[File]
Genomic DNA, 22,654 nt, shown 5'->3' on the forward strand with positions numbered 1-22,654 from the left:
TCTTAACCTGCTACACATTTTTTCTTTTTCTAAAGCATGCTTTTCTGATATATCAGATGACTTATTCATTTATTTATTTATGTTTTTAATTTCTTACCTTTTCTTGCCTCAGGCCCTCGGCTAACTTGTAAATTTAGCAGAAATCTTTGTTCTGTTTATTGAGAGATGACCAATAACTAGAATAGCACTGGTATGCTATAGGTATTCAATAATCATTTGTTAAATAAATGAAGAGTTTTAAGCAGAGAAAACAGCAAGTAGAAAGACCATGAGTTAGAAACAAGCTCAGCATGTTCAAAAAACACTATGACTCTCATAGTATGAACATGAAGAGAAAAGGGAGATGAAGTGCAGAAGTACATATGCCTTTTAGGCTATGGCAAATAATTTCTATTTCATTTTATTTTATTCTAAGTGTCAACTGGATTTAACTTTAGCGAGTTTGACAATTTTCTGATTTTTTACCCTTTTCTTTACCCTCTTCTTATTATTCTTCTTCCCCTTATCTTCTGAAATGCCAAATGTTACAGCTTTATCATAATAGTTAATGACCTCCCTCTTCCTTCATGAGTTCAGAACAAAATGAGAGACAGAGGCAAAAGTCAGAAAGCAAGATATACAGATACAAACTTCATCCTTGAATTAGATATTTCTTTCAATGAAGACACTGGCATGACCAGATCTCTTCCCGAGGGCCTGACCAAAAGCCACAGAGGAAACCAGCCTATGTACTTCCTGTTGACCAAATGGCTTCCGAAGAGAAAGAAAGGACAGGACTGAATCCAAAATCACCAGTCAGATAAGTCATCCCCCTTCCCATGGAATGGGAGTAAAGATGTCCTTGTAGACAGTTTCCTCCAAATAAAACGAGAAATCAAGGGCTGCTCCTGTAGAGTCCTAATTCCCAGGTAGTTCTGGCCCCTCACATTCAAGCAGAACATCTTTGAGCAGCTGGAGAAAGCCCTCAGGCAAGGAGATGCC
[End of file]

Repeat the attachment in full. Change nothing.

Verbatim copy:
Genomic DNA, 22,654 nt, shown 5'->3' on the forward strand with positions numbered 1-22,654 from the left:
TCTTAACCTGCTACACATTTTTTCTTTTTCTAAAGCATGCTTTTCTGATATATCAGATGACTTATTCATTTATTTATTTATGTTTTTAATTTCTTACCTTTTCTTGCCTCAGGCCCTCGGCTAACTTGTAAATTTAGCAGAAATCTTTGTTCTGTTTATTGAGAGATGACCAATAACTAGAATAGCACTGGTATGCTATAGGTATTCAATAATCATTTGTTAAATAAATGAAGAGTTTTAAGCAGAGAAAACAGCAAGTAGAAAGACCATGAGTTAGAAACAAGCTCAGCATGTTCAAAAAACACTATGACTCTCATAGTATGAACATGAAGAGAAAAGGGAGATGAAGTGCAGAAGTACATATGCCTTTTAGGCTATGGCAAATAATTTCTATTTCATTTTATTTTATTCTAAGTGTCAACTGGATTTAACTTTAGCGAGTTTGACAATTTTCTGATTTTTTACCCTTTTCTTTACCCTCTTCTTATTATTCTTCTTCCCCTTATCTTCTGAAATGCCAAATGTTACAGCTTTATCATAATAGTTAATGACCTCCCTCTTCCTTCATGAGTTCAGAACAAAATGAGAGACAGAGGCAAAAGTCAGAAAGCAAGATATACAGATACAAACTTCATCCTTGAATTAGATATTTCTTTCAATGAAGACACTGGCATGACCAGATCTCTTCCCGAGGGCCTGACCAAAAGCCACAGAGGAAACCAGCCTATGTACTTCCTGTTGACCAAATGGCTTCCGAAGAGAAAGAAAGGACAGGACTGAATCCAAAATCACCAGTCAGATAAGTCATCCCCCTTCCCATGGAATGGGAGTAAAGATGTCCTTGTAGACAGTTTCCTCCAAATAAAACGAGAAATCAAGGGCTGCTCCTGTAGAGTCCTAATTCCCAGGTAGTTCTGGCCCCTCACATTCAAGCAGAACATCTTTGAGCAGCTGGAGAAAGCCCTCAGGCAAGGAGATGCC